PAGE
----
[RFC] wl_surface video protocol extension
james.dutton at gmail.com
Thu Oct 17 22:34:02 CEST 2013
The key point I was trying to make is that the media player needs to be
able to predict when frames will be displayed.
All its prediction calculations will be based on a fixed scanout rate.
If the scanout rate changes, all bets are off, and we have to start again
from scratch trying to predict the scanouts again.
So, with regards to the scanout rate changing, we will need an event to
tell us that so we can redo the prediction calculations.
So, if the scanouts are T=100 and then T=200, we would have to have somehow
predicted that, and as a result set the
or in actual fact, to allow for inaccuracy the media player would set:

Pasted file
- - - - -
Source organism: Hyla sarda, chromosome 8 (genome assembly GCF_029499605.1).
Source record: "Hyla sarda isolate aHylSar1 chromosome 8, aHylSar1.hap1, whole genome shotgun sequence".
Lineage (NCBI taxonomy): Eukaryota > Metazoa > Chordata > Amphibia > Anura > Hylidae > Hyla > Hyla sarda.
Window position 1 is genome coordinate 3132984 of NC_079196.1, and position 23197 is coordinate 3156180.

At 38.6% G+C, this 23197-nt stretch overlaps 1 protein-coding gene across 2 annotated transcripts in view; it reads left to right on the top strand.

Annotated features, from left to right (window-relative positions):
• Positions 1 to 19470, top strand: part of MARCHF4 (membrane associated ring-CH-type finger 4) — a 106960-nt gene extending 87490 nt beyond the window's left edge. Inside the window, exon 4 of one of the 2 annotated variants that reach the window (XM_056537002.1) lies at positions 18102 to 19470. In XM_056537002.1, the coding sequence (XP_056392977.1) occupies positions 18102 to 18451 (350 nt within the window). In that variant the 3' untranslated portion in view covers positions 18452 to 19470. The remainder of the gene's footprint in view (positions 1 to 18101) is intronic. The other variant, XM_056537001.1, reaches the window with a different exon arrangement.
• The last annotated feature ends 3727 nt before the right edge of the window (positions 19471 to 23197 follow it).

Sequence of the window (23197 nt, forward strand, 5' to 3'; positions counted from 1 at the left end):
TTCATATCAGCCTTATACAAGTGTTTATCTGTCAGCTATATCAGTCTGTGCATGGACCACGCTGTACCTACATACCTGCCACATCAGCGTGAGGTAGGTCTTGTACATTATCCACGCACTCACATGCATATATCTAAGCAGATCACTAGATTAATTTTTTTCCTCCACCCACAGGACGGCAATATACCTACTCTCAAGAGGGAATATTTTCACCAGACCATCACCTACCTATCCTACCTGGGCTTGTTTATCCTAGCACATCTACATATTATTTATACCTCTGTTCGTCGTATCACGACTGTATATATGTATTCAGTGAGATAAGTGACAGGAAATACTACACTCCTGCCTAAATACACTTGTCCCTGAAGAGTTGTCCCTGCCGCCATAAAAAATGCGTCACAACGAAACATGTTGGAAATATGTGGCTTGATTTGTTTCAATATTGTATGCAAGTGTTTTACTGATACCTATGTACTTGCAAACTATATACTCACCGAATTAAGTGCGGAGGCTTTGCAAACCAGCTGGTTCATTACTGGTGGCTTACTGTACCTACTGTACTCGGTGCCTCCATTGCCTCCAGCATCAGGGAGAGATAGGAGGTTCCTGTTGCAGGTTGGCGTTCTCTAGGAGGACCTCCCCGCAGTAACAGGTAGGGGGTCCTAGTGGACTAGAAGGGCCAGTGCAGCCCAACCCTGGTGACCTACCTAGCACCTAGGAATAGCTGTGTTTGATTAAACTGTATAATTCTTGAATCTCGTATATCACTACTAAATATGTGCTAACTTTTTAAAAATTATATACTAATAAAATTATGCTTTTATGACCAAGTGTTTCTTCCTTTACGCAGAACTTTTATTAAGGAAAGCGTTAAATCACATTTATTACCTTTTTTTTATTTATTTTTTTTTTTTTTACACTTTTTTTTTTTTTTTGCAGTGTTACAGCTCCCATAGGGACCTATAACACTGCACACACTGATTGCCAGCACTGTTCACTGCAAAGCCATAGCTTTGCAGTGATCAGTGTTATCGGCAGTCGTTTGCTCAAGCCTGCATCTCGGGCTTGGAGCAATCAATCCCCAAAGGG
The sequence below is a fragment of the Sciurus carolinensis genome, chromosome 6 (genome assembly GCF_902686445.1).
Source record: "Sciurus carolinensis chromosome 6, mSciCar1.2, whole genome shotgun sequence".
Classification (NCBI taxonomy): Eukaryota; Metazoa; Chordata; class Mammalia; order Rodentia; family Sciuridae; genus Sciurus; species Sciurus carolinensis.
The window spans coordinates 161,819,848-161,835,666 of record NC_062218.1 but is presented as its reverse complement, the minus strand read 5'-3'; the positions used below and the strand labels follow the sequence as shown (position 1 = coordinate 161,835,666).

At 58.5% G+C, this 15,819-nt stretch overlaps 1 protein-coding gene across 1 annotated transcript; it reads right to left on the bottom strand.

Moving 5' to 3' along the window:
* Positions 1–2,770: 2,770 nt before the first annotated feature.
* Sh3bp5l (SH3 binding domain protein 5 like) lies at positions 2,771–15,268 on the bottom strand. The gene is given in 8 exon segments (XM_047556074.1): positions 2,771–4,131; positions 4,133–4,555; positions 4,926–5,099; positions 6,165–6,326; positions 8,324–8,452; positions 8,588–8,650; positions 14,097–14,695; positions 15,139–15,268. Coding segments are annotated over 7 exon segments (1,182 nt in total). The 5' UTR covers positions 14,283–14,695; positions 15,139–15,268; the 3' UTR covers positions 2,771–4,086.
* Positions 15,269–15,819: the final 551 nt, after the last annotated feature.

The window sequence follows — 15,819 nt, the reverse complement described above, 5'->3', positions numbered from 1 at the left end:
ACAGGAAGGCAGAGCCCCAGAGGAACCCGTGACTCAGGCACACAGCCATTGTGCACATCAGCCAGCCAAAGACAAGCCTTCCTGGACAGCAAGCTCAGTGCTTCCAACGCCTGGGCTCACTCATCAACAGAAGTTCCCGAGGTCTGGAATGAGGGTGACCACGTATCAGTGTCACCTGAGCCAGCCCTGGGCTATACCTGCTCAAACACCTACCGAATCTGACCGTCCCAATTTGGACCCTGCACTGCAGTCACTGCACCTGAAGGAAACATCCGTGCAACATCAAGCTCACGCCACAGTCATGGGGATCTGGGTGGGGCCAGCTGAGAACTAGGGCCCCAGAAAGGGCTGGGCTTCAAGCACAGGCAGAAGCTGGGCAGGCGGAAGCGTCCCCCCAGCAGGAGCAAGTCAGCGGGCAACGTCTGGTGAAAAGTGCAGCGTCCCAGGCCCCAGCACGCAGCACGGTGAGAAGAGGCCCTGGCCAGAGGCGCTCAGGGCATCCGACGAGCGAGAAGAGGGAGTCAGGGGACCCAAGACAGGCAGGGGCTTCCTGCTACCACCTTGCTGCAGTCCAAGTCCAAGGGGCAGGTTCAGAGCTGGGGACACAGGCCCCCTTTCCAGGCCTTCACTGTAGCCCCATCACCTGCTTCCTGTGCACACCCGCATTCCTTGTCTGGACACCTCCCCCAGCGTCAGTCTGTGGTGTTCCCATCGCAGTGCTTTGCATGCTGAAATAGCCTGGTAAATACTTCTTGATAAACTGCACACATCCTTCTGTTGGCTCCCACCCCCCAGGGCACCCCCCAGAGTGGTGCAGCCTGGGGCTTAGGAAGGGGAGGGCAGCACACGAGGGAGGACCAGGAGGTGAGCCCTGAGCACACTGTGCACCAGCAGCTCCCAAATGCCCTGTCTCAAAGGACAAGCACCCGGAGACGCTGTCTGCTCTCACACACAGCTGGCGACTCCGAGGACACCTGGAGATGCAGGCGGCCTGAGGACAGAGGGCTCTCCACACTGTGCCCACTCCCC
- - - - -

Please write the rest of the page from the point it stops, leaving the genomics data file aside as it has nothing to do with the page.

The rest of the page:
buffer1, T = 80
buffer2, T = 180
This will then ensure that buffer1 would be displayed at T=100, and buffer2
would be displayed at T=200.
But we would only know to set T=80 for buffer1 if we had been able to
predict when the actual frame will be.
So, I guess I am still asking for an API that would return these predicted
values from the graphics driver.
Also, If buffer2 has T=200. What is the 200 being compared to in order to
decide to display the buffer or not?
This will not be the timestamp on the presentation callback will it?
There is also the matter of clock sync. Is T=100 referenced to the system
monotonic clock or some other clock.
Video and Audio sync is not achieved by comparing Video and Audio time
You have a global system monotonic clock, and sync Video to the system
clock, and sync Audio to the system clock.
A good side effect of this is that Audio and Video are then in sync.
The advantage of this syncing to the system monotonic clock is that you can
then run Video and Audio in separate thread, different CPUs, whenever, but
they will always be in sync.
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